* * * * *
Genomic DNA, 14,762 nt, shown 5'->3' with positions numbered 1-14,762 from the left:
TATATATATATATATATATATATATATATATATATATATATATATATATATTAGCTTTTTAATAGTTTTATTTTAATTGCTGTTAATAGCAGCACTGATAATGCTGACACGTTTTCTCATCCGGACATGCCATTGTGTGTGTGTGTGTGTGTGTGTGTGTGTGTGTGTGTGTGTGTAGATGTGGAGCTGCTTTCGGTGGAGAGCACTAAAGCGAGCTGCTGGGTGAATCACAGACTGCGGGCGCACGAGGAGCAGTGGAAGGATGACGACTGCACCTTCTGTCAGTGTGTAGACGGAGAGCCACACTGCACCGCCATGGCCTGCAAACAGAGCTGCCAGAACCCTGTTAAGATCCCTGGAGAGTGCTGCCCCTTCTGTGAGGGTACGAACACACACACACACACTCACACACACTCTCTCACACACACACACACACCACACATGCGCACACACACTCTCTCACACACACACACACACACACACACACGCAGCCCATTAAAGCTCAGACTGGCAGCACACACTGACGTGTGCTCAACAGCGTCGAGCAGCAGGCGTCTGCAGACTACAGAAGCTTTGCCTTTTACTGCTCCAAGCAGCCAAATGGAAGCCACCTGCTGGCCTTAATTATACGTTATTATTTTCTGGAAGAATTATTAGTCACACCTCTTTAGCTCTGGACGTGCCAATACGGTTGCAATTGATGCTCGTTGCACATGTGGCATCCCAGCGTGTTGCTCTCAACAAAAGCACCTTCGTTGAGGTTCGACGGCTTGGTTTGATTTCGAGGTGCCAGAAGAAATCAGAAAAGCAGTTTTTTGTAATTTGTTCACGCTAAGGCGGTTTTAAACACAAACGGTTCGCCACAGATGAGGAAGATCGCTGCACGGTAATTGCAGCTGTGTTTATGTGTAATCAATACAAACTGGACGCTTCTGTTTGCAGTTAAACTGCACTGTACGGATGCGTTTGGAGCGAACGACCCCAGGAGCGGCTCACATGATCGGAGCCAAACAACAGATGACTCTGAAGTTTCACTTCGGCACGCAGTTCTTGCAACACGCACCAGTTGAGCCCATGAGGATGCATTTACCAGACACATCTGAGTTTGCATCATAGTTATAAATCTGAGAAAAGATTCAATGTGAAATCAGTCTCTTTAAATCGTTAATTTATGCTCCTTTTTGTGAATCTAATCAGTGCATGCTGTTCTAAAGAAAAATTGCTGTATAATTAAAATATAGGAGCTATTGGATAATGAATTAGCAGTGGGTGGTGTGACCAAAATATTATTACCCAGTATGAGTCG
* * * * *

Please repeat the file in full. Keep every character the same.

Genomic DNA, 14,762 nt, shown 5'->3' with positions numbered 1-14,762 from the left:
TATATATATATATATATATATATATATATATATATATATATATATATATATTAGCTTTTTAATAGTTTTATTTTAATTGCTGTTAATAGCAGCACTGATAATGCTGACACGTTTTCTCATCCGGACATGCCATTGTGTGTGTGTGTGTGTGTGTGTGTGTGTGTGTGTGTGTGTGTAGATGTGGAGCTGCTTTCGGTGGAGAGCACTAAAGCGAGCTGCTGGGTGAATCACAGACTGCGGGCGCACGAGGAGCAGTGGAAGGATGACGACTGCACCTTCTGTCAGTGTGTAGACGGAGAGCCACACTGCACCGCCATGGCCTGCAAACAGAGCTGCCAGAACCCTGTTAAGATCCCTGGAGAGTGCTGCCCCTTCTGTGAGGGTACGAACACACACACACACACTCACACACACTCTCTCACACACACACACACACCACACATGCGCACACACACTCTCTCACACACACACACACACACACACACACGCAGCCCATTAAAGCTCAGACTGGCAGCACACACTGACGTGTGCTCAACAGCGTCGAGCAGCAGGCGTCTGCAGACTACAGAAGCTTTGCCTTTTACTGCTCCAAGCAGCCAAATGGAAGCCACCTGCTGGCCTTAATTATACGTTATTATTTTCTGGAAGAATTATTAGTCACACCTCTTTAGCTCTGGACGTGCCAATACGGTTGCAATTGATGCTCGTTGCACATGTGGCATCCCAGCGTGTTGCTCTCAACAAAAGCACCTTCGTTGAGGTTCGACGGCTTGGTTTGATTTCGAGGTGCCAGAAGAAATCAGAAAAGCAGTTTTTTGTAATTTGTTCACGCTAAGGCGGTTTTAAACACAAACGGTTCGCCACAGATGAGGAAGATCGCTGCACGGTAATTGCAGCTGTGTTTATGTGTAATCAATACAAACTGGACGCTTCTGTTTGCAGTTAAACTGCACTGTACGGATGCGTTTGGAGCGAACGACCCCAGGAGCGGCTCACATGATCGGAGCCAAACAACAGATGACTCTGAAGTTTCACTTCGGCACGCAGTTCTTGCAACACGCACCAGTTGAGCCCATGAGGATGCATTTACCAGACACATCTGAGTTTGCATCATAGTTATAAATCTGAGAAAAGATTCAATGTGAAATCAGTCTCTTTAAATCGTTAATTTATGCTCCTTTTTGTGAATCTAATCAGTGCATGCTGTTCTAAAGAAAAATTGCTGTATAATTAAAATATAGGAGCTATTGGATAATGAATTAGCAGTGGGTGGTGTGACCAAAATATTATTACCCAGTATGAGTCG